On Thursday morning Sandy choose to continue working on the final shaping of her large felt vessel but everyone else wrapped a selection of different nuno felt, flat felt and cotton pieces with a selection of the leaves and rusty pieces of old metal we’d scavanged. Heather also decided to eco print a felt bag; the original intention had been to felt this together with some silk velvet but as the velvet experiment hadn’t worked out as planned this proved to be an inspired choice to print with! Carla made great use of some left over cherry soup from the previous lunch with one of her pieces of felt and I added some tea leaves to a couple of my cotton bundles. Once all the pieces were tied up with their various inclusions we placed them in two different saucepans, one for pieces including rusty objects and the other for pieces only containing vegetable matter. The bundles were covered with water and put on a cooker to bring to the boil, once boining point was reached the heat was turned down and the pots were simmered for aprox 45 minutes to an hour. They were then left to cool down naturally and the bundles stayed in the water overnight until we unwrapped them on Friday morning. This was fun, seeing how our expectations were either met, exceeded or in some cases failed, all part of the learning process and information to be stored and used in future projects! Sweet chestnut leaves (plus the long flowers), olive leaves and rose leaves proved to impart the strongest and clearest shapes on felt, Carla’s scarf using the cherry soup worked brilliantly as did Annemarie’s pieces using a mizture of flowers, grasses and fruit slices while Heather had a very successful experiment wrapping one of her large nuno felt wraps without inclusions and simmering it in the pot with the rest of the iron filled pieces!!!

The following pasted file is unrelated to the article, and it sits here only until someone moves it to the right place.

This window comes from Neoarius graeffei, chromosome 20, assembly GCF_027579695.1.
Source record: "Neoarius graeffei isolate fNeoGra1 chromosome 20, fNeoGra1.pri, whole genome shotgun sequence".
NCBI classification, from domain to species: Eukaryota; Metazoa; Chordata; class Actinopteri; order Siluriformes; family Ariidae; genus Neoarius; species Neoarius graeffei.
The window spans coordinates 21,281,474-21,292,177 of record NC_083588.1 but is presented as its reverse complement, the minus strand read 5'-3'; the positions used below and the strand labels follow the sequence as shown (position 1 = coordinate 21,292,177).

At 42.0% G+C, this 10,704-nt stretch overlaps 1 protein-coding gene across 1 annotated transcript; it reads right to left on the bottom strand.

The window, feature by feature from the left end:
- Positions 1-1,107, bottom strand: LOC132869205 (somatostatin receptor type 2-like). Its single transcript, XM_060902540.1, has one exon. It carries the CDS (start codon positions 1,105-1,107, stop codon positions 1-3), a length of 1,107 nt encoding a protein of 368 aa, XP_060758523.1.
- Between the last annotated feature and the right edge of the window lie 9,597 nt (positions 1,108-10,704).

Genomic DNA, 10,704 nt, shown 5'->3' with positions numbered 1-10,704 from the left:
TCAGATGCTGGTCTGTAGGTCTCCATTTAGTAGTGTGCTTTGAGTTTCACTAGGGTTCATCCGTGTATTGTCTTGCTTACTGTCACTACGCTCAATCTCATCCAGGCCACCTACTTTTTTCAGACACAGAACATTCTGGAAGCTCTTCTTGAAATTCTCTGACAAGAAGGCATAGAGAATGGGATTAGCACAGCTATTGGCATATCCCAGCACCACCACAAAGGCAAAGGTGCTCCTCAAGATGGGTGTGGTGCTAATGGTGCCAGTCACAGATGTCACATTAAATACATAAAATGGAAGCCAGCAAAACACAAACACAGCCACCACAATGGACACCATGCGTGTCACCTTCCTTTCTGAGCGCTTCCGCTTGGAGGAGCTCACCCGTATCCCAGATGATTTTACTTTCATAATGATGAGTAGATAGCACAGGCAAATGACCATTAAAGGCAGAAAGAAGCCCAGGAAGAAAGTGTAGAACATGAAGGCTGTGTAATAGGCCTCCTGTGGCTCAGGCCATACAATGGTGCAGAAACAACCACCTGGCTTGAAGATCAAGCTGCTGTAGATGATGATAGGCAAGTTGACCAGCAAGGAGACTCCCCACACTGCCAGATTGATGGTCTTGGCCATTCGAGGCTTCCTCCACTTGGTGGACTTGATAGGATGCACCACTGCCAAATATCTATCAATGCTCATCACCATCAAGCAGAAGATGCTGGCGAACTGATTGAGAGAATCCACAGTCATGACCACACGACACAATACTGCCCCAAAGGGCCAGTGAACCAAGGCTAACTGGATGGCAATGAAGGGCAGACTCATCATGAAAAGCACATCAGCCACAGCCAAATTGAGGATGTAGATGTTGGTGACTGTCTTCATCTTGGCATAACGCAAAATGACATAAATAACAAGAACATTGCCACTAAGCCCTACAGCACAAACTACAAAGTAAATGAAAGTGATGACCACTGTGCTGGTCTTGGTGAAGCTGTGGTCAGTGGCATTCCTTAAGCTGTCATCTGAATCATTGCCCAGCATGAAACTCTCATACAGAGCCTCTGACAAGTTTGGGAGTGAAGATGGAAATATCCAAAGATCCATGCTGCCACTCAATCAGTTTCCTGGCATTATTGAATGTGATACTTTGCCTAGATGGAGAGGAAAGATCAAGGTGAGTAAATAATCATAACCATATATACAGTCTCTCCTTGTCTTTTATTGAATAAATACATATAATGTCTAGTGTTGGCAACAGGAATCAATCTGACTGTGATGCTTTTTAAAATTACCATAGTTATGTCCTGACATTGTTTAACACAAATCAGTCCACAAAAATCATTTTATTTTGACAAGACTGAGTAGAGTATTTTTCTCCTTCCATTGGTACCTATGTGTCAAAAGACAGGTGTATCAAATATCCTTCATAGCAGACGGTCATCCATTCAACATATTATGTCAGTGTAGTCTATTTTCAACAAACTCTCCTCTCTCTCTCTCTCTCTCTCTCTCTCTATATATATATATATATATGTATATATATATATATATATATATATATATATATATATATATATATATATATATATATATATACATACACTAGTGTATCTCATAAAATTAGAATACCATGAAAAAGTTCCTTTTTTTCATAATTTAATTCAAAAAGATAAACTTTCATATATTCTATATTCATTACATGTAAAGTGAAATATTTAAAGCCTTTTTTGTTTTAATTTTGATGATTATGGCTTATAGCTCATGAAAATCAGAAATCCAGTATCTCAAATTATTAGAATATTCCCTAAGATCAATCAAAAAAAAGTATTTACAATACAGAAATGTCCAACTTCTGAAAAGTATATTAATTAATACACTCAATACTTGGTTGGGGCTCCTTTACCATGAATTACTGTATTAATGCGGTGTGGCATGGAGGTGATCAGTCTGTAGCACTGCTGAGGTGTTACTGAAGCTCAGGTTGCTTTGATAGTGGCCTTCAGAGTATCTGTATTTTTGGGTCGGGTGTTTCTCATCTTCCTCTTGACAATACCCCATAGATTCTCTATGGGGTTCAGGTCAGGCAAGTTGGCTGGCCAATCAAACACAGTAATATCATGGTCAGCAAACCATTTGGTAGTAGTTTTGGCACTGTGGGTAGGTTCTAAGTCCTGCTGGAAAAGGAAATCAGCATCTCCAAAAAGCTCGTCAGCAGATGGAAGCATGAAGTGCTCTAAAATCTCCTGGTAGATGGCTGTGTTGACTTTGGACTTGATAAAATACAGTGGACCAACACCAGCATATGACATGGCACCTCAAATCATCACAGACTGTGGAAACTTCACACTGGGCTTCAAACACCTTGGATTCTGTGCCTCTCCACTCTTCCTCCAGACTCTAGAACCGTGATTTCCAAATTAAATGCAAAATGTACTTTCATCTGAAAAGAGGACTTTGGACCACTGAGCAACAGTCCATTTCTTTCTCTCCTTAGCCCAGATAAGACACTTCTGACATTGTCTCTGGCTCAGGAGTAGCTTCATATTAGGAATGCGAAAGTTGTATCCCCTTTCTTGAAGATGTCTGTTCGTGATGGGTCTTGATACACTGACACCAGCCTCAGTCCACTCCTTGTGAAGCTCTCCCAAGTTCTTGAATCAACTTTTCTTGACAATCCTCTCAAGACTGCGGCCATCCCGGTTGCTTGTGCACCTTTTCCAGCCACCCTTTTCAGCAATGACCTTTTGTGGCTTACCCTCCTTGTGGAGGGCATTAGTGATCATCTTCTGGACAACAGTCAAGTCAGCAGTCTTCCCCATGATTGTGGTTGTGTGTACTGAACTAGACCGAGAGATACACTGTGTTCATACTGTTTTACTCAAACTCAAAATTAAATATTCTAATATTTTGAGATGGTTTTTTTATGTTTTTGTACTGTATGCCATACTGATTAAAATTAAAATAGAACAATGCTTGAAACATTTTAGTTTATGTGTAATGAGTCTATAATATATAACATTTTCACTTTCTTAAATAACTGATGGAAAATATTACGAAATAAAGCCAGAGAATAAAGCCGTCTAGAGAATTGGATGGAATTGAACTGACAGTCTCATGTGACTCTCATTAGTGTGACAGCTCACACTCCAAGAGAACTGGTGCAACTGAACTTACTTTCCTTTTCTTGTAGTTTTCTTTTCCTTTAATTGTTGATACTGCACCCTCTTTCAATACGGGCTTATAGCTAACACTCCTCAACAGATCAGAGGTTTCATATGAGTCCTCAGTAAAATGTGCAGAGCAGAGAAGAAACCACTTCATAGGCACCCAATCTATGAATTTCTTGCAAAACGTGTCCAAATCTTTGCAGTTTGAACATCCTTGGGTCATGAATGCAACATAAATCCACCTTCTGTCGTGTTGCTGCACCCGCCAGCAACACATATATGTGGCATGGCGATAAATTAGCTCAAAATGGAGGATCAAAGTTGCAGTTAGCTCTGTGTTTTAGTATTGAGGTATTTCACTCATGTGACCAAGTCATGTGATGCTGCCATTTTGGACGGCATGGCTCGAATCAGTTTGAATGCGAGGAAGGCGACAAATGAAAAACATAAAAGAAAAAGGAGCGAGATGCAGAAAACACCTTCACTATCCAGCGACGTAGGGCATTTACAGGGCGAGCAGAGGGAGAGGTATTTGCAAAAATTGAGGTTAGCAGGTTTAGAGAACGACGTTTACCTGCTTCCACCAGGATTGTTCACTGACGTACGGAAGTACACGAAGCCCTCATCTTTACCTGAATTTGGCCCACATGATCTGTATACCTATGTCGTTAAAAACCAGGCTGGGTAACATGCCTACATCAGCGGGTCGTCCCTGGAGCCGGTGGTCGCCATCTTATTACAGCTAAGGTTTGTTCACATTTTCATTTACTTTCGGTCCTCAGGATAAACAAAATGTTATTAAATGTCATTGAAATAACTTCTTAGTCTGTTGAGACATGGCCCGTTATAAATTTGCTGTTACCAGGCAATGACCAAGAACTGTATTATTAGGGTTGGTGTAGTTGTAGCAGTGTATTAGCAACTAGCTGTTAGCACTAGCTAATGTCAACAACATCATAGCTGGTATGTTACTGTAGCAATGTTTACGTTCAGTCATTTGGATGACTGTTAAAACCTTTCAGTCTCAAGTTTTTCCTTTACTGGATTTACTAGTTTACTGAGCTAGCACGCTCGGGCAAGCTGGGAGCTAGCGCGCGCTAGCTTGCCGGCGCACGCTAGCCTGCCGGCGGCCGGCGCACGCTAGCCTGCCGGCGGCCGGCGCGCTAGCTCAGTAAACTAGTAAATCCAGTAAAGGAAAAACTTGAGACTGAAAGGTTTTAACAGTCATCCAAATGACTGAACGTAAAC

I’ve got to sign out now because my bags are calling and I need to get those raw materials assembled for Dagmar’s class as well as some final clothes dried and the house tidied a little. My final post about Portugal will be memories of our last group day together at Dominio Vale do Mondego and pictures of the participants with some of the amazing felt completed during the course of this fantastic week. I’m not sure if I’ll actually get this written before I fly to Scotland at 6.05am tomorrow morning but I will try and keep you all up to date with progress at the masterclass during the week and finish Portugal as soon as I can. For now one last picture and ‘adeus’ until next time!